Norway’s Institute of Public Health, or Folkhälsomyndigheten (FHI) discovered a national outbreak caused by the gastrointestinal bacterium Salmonella Agona. So far, infection has been detected in 31 people living in several counties. The source of infection is currently unknown.
FHI has launched an outbreak investigation in collaboration with local municipal chief medical officers, the Norwegian Food Safety Authority and the Veterinary Institute.
All 31 people were diagnosed with infection in November 2022. They are aged 1–84 years, the median age is 31 years and 18 of them are women. Bacteria with the same genetic profile have been detected in 3 of the infected. For the remaining 28 infected, the sequencing results (results from examinations in the laboratory) are not yet clear.
The persons live in Vestland (11), Viken (8), Telemark and Vestfold (5), Innlandet (2), Trøndelag (2), Troms and Finnmark (1), Møre and Romsdal (1) and Oslo (1). 13 of those infected have been hospitalized with salmonellosis. Typical symptoms are diarrhoea, headache, abdominal pain, nausea and possibly fever. Salmonella bacteria are mainly transmitted through food.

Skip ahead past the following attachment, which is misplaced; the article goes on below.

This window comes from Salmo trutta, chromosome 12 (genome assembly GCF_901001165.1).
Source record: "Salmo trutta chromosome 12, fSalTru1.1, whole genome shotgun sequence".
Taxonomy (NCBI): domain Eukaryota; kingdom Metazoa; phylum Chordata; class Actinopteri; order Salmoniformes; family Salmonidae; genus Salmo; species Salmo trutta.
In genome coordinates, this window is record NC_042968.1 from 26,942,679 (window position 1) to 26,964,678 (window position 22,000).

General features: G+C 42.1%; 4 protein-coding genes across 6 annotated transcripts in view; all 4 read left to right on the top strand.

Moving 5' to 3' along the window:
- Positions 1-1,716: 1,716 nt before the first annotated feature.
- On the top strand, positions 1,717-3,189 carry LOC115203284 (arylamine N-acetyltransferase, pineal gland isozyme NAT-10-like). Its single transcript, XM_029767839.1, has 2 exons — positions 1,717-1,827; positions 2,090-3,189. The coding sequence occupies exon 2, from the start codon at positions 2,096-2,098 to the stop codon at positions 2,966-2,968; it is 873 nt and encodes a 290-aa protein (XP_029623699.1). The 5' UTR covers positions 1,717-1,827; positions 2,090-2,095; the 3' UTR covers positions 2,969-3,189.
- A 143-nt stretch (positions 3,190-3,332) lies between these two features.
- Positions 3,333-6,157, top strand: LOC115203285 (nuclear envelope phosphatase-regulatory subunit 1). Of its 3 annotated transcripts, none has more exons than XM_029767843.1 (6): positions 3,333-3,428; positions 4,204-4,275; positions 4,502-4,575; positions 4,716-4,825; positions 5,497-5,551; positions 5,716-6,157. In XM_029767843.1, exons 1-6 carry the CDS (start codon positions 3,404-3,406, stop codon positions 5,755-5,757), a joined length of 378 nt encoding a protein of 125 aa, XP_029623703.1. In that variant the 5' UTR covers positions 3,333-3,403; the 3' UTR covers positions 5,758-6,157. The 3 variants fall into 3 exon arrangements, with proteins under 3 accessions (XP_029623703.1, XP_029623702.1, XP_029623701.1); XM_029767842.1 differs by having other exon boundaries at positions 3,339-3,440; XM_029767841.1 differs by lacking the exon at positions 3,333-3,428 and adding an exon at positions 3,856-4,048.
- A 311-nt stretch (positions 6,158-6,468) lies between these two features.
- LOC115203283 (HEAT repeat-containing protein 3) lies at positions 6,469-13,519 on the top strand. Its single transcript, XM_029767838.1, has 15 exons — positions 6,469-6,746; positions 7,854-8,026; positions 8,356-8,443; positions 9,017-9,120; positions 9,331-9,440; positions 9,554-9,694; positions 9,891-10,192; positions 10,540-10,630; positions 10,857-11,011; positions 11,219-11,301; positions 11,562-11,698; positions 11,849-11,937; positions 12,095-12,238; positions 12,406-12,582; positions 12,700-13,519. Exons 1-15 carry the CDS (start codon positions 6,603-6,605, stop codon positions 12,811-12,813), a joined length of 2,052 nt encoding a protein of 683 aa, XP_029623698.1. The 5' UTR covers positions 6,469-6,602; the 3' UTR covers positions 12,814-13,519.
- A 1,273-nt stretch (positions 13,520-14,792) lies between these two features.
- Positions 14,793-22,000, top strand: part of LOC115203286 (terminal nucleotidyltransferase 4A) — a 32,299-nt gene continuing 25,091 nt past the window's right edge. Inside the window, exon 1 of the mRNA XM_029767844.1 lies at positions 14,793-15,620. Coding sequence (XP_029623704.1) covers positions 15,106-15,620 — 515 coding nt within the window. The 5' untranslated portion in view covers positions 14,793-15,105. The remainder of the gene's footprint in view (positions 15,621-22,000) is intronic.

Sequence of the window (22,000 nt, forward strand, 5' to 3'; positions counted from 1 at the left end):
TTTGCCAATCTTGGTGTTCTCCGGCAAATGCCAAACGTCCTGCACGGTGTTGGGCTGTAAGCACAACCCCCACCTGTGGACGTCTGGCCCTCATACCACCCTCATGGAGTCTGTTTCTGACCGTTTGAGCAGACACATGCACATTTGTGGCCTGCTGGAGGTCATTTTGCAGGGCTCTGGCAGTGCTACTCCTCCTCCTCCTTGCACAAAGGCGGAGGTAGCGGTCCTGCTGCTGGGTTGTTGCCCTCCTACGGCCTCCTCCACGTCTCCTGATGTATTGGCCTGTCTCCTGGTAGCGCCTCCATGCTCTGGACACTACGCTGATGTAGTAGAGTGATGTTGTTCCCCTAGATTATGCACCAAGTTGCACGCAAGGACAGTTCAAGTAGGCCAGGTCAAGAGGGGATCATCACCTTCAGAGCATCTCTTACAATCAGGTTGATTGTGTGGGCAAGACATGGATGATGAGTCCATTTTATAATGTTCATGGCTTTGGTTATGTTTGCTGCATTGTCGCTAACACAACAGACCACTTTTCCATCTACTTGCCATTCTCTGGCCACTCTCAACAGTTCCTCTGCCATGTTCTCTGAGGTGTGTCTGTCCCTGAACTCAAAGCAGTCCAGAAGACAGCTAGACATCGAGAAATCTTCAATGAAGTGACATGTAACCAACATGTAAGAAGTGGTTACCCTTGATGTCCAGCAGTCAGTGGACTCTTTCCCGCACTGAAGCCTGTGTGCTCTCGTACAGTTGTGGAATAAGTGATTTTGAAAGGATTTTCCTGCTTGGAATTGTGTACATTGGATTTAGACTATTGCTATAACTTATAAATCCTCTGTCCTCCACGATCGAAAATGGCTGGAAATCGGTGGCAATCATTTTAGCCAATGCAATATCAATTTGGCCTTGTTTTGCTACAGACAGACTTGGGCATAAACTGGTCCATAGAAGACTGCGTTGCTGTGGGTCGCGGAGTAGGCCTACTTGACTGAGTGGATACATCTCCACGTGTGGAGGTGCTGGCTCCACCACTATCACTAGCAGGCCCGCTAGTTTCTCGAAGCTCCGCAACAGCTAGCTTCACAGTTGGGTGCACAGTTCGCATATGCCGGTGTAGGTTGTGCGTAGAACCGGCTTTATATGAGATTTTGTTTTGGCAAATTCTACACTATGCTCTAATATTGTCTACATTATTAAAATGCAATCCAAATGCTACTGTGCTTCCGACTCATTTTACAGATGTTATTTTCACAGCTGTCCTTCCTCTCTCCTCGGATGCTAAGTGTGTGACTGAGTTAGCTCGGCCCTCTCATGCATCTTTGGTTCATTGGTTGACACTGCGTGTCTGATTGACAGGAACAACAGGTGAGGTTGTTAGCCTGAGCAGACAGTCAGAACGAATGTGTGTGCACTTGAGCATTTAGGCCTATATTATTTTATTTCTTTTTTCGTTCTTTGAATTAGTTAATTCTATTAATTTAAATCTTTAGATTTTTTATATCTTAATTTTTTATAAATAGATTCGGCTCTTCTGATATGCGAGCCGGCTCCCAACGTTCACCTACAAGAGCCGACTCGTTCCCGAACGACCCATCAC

Salmonella Agona is a rare serovariant of Salmonella in Norway and the rest of Europe, so based only on the serovariant and the fact that the samples were taken in November, we assume with great certainty that the infected belong to the outbreak, says senior adviser at FHI Heidi Lange.
– The number of people admitted to hospital in this outbreak is high, but we have no indication that this salmonella variant causes more serious illness than other salmonella variants. This is probably rather an expression of the fact that it is the people admitted to hospital who are discovered, and that those with a milder infection do not see a doctor, says Lange.
– Salmonella infection usually goes away on its own without treatment, she adds.
It is currently unknown what the source of infection is, but it is common for gastrointestinal bacteria to become infected through food. FHI collaborates with the municipal health service, the microbiological laboratories, the Norwegian Food Safety Authority and the Veterinary Institute to map whether the infected may have a common source of infection.
– The people who have been diagnosed with the bacteria live in 8 counties. It is therefore likely that they are infected through a food product that is distributed throughout the country. They are now being interviewed to assess whether they may have a common source of infection, says Lange.
– It is too early to say whether this is a limited outbreak or whether it will increase in scope, and whether we will be able to find the source of infection. We are following the situation closely, she adds.
Salmonella Agona has previously been detected in Norway, but then only as isolated cases and often related to infection abroad.